by Sarah Groszewski.
The Northern Ballet’s The Little Mermaid had its world premiere at the Mayflower Theatre in 2017 and has returned for a brief stint after 5 years.
Based on Hans Christian Andersen’s 1837 fairytale (with not a Disney reference in sight!), The Little Mermaid tells the story of young mermaid Marilla, whose curiosity leads her to sacrifice her life under the sea for a life on land, to pursue true love.
Marilla, known for her exquisite voice, lives under the sea with her sisters Evelina and Erila, and her best friend Dillion the seahorse. Marilla’s older sisters swim closer to the surface and return with a locket containing a picture of a human prince, Adair, who Marilla becomes enamoured with. During a storm raged by Lyr, the Lord of the Sea, Marilla rescues Adair from his wrecked ship while singing her beautiful song to him. She begs Lyr for the opportunity to become a human and live on the land with the prince. Her wish is granted and she is given a potion that transforms her tail into legs, yet removes her remarkable voice.
Adair returns to the shore to search for the beautiful woman he saw during the storm but he mistakes Marilla for the woman of his dreams. He takes Marilla home to look after her, but she does not get the happy ever after that she dreamed of. In fact it becomes rather more a case of be careful what you wish for!
It can be easy to forget how dark Hans Christian Andersen tales can be, especially for those of us who have grown up on the Disney retellings, and this was no exception. The pain of Marilla’s new legs, the pain of her sacrifice and that of unrequited love were clear to see through pained movements and moody music, and contrasted with the joy of love between the Prince when he finally found his true love. The visual representation of the insurmountable differences between Marilla and the people on the land was emphasised through choreography and costume in a way that made the audience realise long before Marilla did that this was a love story that did not have a happy ever after.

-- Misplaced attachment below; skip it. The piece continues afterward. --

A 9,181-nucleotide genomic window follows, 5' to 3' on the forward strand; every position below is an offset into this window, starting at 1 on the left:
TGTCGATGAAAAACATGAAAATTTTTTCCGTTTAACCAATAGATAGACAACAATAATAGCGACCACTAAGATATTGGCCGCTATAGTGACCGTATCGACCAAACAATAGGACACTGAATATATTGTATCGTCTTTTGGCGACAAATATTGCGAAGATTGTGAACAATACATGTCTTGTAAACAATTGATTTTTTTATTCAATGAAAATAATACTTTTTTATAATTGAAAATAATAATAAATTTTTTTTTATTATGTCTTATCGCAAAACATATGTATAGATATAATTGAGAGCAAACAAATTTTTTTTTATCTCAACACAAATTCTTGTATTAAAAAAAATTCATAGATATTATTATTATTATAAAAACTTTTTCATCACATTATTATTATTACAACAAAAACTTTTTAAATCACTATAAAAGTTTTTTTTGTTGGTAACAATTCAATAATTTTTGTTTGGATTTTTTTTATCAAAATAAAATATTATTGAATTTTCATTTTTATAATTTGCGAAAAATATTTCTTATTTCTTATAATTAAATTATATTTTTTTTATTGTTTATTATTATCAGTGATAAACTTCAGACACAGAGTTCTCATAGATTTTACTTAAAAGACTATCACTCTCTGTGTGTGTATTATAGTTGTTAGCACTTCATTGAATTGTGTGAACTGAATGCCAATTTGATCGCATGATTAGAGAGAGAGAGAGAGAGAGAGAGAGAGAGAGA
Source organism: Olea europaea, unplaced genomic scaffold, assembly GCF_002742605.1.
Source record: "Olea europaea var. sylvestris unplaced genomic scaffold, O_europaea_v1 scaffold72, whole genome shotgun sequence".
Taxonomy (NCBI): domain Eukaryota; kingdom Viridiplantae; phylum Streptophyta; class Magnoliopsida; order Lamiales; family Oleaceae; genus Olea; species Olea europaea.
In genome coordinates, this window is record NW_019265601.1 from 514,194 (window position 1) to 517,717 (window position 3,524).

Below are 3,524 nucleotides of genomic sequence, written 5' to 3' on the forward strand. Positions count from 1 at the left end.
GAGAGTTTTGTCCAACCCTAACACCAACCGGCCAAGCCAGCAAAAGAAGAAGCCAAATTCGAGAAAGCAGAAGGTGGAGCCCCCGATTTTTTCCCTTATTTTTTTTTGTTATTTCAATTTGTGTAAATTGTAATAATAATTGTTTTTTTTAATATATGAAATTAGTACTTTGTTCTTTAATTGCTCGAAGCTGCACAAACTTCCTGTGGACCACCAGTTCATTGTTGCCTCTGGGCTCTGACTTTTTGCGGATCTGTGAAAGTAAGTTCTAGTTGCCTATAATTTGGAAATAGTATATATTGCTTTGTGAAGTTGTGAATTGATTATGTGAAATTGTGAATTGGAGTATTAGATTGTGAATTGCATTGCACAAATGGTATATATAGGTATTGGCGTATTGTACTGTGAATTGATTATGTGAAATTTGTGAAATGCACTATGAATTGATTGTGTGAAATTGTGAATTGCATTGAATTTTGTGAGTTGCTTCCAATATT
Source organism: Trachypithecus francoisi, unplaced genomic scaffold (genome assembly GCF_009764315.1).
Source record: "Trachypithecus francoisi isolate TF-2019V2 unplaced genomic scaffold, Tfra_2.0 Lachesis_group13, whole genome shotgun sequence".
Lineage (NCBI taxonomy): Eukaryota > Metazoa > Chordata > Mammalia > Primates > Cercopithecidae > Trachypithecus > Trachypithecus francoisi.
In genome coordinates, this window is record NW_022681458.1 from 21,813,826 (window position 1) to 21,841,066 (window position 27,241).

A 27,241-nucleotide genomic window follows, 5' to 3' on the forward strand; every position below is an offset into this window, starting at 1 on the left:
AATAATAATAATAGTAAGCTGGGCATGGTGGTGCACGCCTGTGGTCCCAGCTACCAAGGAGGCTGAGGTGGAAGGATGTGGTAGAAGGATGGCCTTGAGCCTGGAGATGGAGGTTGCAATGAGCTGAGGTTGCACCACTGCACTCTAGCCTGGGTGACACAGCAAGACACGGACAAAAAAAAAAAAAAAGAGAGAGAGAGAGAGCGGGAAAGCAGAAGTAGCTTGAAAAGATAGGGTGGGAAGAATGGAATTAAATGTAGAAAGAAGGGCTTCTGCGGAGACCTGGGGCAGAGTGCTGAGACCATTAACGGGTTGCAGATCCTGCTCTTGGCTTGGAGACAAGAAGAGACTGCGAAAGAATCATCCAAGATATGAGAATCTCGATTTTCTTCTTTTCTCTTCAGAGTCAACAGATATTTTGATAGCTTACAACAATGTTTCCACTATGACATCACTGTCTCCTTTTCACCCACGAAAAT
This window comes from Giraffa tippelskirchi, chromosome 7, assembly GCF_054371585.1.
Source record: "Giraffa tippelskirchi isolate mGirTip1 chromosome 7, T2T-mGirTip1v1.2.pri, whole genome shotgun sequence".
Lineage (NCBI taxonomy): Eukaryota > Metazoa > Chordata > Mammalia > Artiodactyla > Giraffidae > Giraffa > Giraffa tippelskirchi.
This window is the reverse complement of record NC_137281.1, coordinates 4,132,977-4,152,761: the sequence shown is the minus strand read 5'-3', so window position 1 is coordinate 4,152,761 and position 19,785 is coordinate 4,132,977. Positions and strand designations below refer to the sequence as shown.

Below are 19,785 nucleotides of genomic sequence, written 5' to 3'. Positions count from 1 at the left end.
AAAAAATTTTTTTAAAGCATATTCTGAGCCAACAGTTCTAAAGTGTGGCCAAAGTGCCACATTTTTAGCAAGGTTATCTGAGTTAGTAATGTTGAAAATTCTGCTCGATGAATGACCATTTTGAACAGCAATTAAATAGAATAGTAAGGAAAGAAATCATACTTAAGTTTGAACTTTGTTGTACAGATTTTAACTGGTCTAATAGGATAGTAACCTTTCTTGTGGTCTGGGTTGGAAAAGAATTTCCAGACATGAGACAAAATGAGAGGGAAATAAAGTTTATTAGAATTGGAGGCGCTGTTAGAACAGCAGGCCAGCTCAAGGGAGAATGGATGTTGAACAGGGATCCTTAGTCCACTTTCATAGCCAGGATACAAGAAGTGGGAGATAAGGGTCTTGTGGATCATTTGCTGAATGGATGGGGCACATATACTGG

Despite the rather dark storyline, the show is magical. I have very little experience of ballet so I had wondered how dancers could possibly convey the depths of the sea and the elegant movements of the mermaids, but creative choreography and ethereal costumes give us the feeling of being underwater with them. The set design was simple but effective, and combined with clever lighting techniques the contrast between the underwater world and the land was impressive.
This was a visually stunning and engaging piece of dance and was very accessible for those of us who are not ballet connoisseurs, although a few of the audience seemed surprised at the lack of Ariel and Sebastian! It is showing at the Mayflower Theatre Southampton until October 22nd 2022.
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